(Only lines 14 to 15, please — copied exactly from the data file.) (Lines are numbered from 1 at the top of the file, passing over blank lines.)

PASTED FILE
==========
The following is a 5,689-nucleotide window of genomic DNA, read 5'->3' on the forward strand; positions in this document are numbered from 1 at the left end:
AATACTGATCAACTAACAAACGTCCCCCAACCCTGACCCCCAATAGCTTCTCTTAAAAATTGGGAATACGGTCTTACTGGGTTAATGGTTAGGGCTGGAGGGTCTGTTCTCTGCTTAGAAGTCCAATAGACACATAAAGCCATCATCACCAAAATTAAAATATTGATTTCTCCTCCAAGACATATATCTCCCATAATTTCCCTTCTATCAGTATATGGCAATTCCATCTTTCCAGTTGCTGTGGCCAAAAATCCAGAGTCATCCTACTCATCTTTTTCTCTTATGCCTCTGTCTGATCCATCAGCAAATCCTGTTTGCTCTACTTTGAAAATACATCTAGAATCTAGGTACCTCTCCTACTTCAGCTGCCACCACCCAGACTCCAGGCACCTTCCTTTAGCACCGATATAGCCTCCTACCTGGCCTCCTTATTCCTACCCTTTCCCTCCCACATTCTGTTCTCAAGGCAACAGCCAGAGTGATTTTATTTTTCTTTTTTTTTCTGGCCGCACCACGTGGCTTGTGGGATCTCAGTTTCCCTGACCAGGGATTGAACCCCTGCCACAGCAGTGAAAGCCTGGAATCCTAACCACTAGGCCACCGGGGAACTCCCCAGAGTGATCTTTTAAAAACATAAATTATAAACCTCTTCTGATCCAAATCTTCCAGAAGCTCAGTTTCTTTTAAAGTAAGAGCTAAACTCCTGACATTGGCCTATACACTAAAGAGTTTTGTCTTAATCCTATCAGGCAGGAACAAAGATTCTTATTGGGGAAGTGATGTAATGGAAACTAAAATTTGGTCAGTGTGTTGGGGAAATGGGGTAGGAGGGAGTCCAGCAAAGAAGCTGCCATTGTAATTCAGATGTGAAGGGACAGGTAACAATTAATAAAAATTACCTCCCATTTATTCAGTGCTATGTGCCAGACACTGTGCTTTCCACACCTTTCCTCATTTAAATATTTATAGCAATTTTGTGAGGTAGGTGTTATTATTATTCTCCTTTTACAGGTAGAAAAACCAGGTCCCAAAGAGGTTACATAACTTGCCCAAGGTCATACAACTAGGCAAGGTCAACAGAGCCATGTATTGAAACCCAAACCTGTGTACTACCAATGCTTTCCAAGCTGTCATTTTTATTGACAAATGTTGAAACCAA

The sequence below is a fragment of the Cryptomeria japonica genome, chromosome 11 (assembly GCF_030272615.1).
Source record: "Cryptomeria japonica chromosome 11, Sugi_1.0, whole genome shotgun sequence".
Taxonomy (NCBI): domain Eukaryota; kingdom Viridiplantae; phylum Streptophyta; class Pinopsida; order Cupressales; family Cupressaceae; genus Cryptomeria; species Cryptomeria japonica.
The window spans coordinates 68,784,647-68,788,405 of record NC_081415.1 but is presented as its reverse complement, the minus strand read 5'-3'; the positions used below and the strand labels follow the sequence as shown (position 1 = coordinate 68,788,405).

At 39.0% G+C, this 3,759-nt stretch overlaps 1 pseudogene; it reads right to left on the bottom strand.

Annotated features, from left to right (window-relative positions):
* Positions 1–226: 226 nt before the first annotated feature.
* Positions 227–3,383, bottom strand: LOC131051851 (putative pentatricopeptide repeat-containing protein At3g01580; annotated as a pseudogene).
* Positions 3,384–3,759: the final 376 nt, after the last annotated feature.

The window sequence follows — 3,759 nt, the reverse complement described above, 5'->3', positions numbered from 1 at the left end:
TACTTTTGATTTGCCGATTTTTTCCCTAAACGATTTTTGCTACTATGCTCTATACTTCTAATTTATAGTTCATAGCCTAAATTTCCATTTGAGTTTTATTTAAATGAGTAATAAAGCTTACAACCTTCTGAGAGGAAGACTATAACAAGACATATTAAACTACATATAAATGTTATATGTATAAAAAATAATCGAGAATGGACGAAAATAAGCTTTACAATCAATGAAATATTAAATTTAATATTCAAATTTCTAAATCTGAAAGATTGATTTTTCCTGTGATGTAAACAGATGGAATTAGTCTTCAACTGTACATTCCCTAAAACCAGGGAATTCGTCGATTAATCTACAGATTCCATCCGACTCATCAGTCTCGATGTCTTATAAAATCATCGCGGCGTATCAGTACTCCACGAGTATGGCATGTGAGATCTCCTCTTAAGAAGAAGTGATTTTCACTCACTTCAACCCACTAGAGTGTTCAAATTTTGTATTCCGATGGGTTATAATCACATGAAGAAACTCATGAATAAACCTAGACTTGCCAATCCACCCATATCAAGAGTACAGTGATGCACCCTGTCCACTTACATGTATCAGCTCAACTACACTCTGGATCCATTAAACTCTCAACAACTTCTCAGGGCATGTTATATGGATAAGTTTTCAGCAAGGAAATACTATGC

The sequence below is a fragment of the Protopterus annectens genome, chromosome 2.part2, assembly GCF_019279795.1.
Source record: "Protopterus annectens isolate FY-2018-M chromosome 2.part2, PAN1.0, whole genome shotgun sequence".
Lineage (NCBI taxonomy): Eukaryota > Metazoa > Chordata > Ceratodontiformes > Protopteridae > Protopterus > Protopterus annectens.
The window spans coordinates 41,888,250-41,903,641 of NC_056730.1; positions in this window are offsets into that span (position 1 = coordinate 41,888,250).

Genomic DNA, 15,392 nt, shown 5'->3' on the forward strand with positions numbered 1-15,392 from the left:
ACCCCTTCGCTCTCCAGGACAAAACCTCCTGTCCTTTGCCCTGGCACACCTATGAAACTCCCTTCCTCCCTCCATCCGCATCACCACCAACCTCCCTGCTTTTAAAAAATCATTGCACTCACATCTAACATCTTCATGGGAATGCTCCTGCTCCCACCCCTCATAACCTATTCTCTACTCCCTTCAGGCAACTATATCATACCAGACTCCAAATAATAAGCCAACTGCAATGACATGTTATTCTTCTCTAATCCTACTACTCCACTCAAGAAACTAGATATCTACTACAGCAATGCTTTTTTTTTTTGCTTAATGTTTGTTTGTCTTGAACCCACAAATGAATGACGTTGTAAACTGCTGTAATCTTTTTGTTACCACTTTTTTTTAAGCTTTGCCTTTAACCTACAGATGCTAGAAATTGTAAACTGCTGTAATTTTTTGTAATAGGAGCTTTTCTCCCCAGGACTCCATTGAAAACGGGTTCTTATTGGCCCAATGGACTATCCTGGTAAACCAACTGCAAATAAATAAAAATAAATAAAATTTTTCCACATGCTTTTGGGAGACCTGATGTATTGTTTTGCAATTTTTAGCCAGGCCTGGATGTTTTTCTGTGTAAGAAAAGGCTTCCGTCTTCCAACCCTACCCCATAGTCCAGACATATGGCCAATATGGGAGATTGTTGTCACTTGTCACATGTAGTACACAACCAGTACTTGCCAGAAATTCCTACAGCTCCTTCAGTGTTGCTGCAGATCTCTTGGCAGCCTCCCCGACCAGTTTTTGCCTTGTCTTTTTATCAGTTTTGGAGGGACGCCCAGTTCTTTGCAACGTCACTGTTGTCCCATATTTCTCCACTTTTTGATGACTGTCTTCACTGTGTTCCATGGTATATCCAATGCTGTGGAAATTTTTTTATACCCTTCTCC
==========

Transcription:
The sequence below is a fragment of the Protopterus annectens genome, chromosome 2.part2, assembly GCF_019279795.1.
Source record: "Protopterus annectens isolate FY-2018-M chromosome 2.part2, PAN1.0, whole genome shotgun sequence".